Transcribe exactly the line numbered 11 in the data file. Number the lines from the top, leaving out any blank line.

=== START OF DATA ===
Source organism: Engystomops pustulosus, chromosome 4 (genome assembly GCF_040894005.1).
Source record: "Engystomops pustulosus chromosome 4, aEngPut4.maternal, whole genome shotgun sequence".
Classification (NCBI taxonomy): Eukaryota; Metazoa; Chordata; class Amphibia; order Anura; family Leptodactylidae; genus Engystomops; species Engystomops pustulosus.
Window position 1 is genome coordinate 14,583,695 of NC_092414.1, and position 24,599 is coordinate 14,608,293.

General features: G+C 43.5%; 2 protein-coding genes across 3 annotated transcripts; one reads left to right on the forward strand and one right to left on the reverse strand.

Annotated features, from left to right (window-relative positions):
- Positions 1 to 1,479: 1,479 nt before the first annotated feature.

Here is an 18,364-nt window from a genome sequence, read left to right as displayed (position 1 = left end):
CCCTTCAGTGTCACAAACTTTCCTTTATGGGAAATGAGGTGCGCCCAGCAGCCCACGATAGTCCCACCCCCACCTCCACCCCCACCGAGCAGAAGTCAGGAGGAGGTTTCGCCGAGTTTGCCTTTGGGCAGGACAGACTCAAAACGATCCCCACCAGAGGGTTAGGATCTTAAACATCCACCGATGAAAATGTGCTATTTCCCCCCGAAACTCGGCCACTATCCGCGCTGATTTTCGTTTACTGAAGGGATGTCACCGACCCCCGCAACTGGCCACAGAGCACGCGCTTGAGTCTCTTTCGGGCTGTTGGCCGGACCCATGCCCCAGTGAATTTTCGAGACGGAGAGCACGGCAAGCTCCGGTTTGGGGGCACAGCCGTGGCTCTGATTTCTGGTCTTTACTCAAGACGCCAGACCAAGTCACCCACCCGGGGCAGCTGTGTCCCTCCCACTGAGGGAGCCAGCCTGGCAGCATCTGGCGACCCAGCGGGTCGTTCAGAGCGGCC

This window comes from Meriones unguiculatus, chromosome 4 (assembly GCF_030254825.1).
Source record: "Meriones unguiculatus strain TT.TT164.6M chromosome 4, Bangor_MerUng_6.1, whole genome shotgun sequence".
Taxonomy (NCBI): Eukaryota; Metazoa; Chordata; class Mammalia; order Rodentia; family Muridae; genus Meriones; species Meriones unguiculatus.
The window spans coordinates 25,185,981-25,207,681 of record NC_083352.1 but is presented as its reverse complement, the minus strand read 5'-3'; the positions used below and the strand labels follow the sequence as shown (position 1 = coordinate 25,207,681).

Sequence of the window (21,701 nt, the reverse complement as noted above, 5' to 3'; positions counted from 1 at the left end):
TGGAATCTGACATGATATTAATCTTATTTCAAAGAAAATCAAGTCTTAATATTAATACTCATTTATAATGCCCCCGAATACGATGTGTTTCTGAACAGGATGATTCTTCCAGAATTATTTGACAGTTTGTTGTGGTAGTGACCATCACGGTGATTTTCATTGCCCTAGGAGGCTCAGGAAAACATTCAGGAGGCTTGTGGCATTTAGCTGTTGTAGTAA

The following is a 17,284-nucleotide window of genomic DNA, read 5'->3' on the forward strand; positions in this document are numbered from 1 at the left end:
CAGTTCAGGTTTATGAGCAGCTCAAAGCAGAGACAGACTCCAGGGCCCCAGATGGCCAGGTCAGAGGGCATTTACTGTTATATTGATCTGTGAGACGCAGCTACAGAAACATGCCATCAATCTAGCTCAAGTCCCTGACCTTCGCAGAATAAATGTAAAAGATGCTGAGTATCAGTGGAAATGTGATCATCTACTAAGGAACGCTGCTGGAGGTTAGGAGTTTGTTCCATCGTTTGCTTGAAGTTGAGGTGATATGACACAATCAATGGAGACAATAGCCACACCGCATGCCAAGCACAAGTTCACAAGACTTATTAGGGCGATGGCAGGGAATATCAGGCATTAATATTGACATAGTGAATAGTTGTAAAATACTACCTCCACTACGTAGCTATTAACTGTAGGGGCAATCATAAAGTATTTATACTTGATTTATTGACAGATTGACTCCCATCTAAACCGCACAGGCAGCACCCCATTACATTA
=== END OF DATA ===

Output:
Source record: "Meriones unguiculatus strain TT.TT164.6M chromosome 4, Bangor_MerUng_6.1, whole genome shotgun sequence".